After a career of competing above his natural weight class, Tom DeBlass scientifically found a home in the middleweight division.
DeBlass (Twitter: @TomDeBlass) compiled a record of 7-0 before making his first appearance in the Octagon. The New Jersey native held the Ring of Combat light heavyweight and heavyweight titles when he was called upon to fight Cyrille Diabate at “UFC on Fuel TV 2: Gustafsson vs. Silva” last April in Sweden. DeBlass had just over a week to cut weight, travel and prepare for Diabate. Though, he gave a gutsy performance on such limited notice, DeBlass lost the match via majority decision.
DeBlass was scheduled to return to the cage and square off against Nick Penner on July 11 at ”UFC on Fuel TV: Munoz vs. Weidman.” The bout eventually was cancelled due to Penner suffering an injury too close to fight night to find a replacement for DeBlass.
“It worked out because I ended up going to 185 (pounds) anyway,” DeBlass told MMADiehards.com. “I know if I would’ve won that fight I would’ve stayed at 205 (pounds), and I think 185 (pounds) is much better suited for me. The guys are my size now. When I was a light heavyweight, middleweights were walking around bigger than me. I was always competing against guys that were much bigger than me, so it’s a world of difference.”
DeBlass’ second opportunity to showcase his skills in the UFC will be against Riki Fukuda on Nov. 10 at “UFC on Fuel TV 6: Franklin vs. Le” at Cotai Arena in Cotai, China. DeBlass said he is looking forward to fighting Fukuda because the Japanese mixed martial artist is a good wrestler and likes to brawl, but he is aware “Killer Bee” is going to be a strong challenge as well.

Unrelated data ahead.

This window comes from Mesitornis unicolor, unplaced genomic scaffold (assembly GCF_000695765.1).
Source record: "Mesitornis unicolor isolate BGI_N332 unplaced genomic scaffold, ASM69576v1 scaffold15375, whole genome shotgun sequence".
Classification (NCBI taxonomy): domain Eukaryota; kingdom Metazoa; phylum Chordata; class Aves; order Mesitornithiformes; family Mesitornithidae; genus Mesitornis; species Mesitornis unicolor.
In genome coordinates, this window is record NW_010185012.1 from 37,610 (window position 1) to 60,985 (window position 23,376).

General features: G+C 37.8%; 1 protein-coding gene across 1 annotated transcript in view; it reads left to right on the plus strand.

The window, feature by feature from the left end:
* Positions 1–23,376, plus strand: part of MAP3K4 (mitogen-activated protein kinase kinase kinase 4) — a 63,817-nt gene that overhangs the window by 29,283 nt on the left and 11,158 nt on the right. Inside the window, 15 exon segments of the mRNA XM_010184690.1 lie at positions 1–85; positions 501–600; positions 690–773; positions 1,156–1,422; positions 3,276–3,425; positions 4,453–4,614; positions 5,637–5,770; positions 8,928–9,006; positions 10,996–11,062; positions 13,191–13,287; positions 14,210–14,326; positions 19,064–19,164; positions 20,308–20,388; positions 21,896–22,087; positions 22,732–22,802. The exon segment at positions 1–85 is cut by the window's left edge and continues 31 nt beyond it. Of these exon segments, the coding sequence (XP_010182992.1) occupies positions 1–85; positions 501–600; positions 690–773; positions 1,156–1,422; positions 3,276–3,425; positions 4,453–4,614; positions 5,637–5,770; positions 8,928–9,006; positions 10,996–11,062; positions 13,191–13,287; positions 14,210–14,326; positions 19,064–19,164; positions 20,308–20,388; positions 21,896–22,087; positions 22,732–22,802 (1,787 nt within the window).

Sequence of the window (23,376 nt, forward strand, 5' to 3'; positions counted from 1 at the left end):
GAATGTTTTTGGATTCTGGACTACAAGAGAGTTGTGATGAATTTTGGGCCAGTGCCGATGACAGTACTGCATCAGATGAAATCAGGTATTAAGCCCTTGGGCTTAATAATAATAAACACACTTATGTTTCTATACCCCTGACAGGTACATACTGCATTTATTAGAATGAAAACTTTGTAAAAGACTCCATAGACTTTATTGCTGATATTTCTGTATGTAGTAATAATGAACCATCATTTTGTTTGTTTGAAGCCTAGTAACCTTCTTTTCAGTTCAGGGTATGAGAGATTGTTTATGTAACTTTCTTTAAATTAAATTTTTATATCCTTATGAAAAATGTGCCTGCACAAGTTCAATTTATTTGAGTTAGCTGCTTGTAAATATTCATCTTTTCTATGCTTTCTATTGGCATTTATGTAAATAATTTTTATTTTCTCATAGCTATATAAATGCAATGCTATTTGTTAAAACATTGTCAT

DeBlass’s training ran its usual course preparing for Fukuda. He trained with Rafael Natal, Gregor Gracie, Chris Liguori, Frankie Edgar, plus other world class athletes between Ricardo Almeida’s gym and Renzo Gracie’s gym.
One change made was his diet in order to make the middleweight mark, but to DeBlass that is just a matter of science.
“I worked with a nutritionist named George Lockhart,” DeBlass said. “It was just cleaning up the diet and doing things the right way, it wasn’t so bad. In the beginning of my career I made cuts from 220 (pounds) to 205 (pounds), but then I got lighter as fights went on. Everything is scientific; just have to do it the proper way. I have no doubt I will make the weight with no problems.”